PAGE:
tīdi tō tėllian· that tal gēres.

Sunna sia sėttidun· swigle sterron
of wegum iro āwėndian· ja wathalōndan māno
hevan tō hėbbian· hêtun sia than
Ôst ėndi West· Ertha an rande
North ėndi Sūth· nithara radure.

Wōdan tō were· ja wīve than gaf
thrīrosum than gaf· tharflīka geva
līf gavun līk gavun· lud ėndi āthom
ferah gavun gêst gavun· farwi ėndi hêli
Mannes kunnie· māgum askes.

Irminsūl hêtid· aska grôtōsta
hôh ist that bôm· hwīte sindun asti
wīd ist the strunk· wurti sindun diopa
brêdum undar astium· brunno wellid
thār webbia thria· wėllu an sittiad
Wurd ist thero êrista· Werthanda ōthara
skerrad of stokkum· Skuld thea thriddia.
Mahtig sindun thea webbia· mahtig that wėbbi
mahtig iro giskap· ovar mannum ėndi godum.

Hôho in bôme· in hevanwangum
in tīrlīkum sėlium· tīwos giwonod;
diopo undar erthu· gidwerg būad
ėndi bihwelvide· hėlwonārios;
mankunni an middie· in middelgarde.
Hôriad an hevane· gī hôhe godu
ūs hēr anskauwad · mid unwrêthum ôgon!
ūsa gibed unnun· blīthie ēsi
that that irminbôm· eomêr stande!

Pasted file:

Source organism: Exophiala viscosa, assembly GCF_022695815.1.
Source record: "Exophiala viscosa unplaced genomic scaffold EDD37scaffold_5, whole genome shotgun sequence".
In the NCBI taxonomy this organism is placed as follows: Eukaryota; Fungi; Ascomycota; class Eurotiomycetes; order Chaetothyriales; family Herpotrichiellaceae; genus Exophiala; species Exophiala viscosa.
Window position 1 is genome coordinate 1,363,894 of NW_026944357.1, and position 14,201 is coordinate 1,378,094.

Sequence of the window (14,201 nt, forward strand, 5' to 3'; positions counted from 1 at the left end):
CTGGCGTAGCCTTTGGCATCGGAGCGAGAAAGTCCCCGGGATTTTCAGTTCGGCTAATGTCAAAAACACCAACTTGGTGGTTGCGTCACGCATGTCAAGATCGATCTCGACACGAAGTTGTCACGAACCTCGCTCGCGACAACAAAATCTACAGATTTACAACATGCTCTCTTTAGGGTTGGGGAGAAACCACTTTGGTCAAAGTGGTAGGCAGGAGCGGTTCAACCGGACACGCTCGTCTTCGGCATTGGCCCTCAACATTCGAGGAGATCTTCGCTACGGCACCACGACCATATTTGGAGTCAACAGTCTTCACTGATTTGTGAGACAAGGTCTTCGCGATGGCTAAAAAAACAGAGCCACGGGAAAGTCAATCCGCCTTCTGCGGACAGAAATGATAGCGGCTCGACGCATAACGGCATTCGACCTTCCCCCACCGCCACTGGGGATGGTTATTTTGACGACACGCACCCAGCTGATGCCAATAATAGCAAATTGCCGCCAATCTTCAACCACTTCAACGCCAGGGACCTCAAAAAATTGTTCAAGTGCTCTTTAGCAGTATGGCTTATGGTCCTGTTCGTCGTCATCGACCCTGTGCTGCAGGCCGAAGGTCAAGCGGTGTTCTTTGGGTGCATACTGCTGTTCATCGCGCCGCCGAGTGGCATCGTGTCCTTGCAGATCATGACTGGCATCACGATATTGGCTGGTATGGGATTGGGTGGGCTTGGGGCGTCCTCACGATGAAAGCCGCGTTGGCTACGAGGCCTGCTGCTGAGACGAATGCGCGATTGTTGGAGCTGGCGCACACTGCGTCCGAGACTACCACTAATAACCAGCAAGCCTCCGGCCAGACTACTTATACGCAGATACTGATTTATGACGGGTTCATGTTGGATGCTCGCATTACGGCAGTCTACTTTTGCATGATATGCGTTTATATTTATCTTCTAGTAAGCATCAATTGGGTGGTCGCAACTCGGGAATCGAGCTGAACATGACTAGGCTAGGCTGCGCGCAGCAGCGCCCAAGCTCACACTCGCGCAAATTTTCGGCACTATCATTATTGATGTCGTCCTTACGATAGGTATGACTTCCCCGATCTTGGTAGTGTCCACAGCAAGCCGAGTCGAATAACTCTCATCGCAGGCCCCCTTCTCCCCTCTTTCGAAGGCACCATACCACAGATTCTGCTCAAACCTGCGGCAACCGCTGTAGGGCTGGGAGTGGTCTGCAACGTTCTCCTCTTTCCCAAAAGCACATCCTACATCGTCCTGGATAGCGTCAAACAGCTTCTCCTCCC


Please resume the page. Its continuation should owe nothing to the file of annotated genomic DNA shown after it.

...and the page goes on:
Translation:

Who among men may truly
tell in the worthiest way of the ruling gods’ deeds
those that the gods did earliest,
when the gods shaped the great world,
broad earth, high up-heaven,
and the welling, deep wave-sea ?

As I must remember, so may I drink mead
from the ever-full horn of Alswītho;
True One, let me sing my song
so that I may sing only words of truth.

I learned of the greatest fore-knowers among men
that earth was not, nor up-heaven
nor was any tree, nor mountain,
nor shining stars, nor did the sun shine
nor glowed the moon, nor was the famous sea.

Then Wōdan struck the wild giant
one amongst three he struck the over-great thurs
against the evil giant they struck with points:

of his blood they wrought the great brim-flood
welling water, broad waves,
the awe-like water and overdeep;

of his flesh they wrought the broad earth
wide ground, green ground,
ripe and all-bearing earth;

of his bones they wrought stony mountains,
high hills, steep cliffs
wide boulders wonder-great;

of his hair they wrought deep woods